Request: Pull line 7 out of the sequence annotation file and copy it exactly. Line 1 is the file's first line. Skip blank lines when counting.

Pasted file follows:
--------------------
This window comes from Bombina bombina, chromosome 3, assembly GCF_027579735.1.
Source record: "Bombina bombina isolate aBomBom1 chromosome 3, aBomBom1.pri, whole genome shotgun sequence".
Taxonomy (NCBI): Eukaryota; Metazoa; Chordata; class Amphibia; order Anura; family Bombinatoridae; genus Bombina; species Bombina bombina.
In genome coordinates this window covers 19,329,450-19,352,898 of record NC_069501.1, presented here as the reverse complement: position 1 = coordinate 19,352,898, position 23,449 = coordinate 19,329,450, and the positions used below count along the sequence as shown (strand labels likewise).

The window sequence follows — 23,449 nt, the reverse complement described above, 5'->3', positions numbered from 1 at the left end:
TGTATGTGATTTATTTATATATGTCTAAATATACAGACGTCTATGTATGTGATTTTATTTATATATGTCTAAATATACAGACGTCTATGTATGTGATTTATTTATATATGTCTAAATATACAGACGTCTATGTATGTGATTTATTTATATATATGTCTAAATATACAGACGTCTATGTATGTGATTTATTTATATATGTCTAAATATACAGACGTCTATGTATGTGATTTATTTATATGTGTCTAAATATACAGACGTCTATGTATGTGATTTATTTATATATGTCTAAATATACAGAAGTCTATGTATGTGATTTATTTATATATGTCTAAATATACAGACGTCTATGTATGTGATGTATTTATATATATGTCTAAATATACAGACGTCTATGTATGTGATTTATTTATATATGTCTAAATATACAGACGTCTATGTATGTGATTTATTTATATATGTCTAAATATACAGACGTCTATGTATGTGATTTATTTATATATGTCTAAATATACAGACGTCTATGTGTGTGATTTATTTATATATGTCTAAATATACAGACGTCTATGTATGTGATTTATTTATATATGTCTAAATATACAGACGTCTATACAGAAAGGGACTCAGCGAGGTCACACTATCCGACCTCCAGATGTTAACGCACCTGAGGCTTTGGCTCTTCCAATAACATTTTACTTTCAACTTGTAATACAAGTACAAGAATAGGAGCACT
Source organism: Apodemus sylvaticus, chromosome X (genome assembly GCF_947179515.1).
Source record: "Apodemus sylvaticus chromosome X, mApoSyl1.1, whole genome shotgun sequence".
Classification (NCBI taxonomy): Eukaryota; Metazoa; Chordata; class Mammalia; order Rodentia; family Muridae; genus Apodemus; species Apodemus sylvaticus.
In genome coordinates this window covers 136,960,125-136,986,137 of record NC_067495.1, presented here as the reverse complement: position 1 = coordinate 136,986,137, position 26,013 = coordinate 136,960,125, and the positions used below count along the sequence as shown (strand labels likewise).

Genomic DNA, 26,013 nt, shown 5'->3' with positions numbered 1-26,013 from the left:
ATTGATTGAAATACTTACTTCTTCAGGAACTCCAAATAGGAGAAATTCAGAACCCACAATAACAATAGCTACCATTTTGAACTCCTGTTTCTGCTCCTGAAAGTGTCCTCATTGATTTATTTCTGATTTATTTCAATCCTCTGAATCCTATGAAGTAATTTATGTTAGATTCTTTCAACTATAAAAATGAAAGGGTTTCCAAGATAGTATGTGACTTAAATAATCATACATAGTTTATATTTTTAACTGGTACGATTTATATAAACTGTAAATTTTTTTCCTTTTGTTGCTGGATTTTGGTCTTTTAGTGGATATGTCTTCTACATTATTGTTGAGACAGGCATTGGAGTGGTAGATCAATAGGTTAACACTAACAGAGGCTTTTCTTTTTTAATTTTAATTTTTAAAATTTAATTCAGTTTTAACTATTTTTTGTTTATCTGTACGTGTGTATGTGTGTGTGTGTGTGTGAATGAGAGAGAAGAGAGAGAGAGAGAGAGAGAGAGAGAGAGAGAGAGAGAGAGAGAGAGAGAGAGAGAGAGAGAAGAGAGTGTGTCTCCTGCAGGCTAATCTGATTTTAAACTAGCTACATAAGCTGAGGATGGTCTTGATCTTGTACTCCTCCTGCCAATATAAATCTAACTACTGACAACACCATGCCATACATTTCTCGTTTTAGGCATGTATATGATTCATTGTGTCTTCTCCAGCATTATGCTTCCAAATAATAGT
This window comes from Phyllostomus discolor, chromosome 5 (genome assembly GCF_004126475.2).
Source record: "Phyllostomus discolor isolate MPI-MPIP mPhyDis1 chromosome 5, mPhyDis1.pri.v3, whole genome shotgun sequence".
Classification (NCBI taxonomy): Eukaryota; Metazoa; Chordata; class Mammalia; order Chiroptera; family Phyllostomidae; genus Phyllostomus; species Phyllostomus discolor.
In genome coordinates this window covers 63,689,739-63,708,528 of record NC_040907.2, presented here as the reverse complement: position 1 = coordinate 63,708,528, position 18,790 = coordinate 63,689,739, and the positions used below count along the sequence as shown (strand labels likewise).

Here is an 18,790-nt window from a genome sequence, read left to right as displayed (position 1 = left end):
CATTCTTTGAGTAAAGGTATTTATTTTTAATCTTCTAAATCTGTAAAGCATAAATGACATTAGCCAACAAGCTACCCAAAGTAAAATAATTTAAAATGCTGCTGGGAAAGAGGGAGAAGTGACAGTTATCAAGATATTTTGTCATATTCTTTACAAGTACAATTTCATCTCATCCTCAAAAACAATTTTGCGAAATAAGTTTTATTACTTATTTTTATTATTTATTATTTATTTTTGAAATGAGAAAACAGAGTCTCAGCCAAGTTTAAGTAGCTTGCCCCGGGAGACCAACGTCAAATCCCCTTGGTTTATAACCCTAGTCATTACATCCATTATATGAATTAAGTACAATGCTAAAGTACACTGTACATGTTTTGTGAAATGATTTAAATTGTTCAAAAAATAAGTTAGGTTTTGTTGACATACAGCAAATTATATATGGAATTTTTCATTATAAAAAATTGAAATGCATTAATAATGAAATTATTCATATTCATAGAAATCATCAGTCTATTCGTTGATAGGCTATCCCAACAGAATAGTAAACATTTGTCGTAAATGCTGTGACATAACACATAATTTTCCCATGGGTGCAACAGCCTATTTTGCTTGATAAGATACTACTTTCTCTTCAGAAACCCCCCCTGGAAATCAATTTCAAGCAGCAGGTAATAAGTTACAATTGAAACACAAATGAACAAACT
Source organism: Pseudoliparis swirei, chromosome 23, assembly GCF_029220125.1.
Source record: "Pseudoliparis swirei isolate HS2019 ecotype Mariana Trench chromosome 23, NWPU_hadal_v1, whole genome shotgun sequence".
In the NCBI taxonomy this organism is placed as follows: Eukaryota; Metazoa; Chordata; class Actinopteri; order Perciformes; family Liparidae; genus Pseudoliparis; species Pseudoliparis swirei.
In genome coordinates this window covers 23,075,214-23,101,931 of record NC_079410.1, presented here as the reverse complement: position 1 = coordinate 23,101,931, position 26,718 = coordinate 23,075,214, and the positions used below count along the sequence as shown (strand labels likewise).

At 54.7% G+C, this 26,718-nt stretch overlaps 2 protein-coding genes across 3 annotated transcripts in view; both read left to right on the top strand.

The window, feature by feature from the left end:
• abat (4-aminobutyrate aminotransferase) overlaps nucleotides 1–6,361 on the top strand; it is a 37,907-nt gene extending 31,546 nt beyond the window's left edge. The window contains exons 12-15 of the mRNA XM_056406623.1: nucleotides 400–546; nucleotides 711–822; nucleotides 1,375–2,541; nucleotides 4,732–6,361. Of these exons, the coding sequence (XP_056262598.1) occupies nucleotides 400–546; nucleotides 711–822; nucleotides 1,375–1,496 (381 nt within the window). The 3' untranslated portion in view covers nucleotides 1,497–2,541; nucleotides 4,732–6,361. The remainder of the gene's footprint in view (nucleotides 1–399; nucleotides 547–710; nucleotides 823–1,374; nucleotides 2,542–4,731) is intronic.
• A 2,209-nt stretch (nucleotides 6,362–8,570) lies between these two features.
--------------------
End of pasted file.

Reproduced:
Source organism: Apodemus sylvaticus, chromosome X (genome assembly GCF_947179515.1).